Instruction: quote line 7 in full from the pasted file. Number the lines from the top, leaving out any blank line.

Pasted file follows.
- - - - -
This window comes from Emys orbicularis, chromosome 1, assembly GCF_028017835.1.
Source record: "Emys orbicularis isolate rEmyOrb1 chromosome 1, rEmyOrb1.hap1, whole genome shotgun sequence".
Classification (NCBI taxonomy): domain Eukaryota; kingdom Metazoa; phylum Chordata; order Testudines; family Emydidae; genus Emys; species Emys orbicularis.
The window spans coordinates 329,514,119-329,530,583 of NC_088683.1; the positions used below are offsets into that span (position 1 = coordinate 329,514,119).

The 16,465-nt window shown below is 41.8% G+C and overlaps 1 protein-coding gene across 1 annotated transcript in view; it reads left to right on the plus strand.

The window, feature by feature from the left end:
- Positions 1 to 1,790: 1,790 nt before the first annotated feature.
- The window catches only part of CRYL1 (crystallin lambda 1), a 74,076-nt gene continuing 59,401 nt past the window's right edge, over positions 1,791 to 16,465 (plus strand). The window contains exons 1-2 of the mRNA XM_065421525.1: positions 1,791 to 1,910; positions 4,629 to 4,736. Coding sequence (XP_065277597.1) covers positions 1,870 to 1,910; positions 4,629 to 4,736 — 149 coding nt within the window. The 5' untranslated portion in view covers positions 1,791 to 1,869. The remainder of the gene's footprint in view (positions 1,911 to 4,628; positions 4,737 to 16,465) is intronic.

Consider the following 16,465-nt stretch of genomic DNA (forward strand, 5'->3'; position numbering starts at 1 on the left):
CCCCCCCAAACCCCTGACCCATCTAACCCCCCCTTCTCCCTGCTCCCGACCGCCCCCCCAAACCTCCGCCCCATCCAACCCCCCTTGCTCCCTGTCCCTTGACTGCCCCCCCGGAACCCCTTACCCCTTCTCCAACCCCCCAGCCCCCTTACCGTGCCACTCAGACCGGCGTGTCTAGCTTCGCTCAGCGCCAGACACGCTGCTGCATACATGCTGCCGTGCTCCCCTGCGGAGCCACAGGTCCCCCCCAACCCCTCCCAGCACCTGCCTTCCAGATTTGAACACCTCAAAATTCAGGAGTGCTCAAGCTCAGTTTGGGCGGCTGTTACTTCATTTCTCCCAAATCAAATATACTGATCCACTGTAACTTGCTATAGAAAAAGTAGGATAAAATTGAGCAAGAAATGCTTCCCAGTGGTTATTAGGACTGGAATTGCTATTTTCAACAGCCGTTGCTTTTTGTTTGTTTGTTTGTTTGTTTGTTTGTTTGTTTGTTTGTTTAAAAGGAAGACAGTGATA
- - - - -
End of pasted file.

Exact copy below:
- Positions 1 to 1,790: 1,790 nt before the first annotated feature.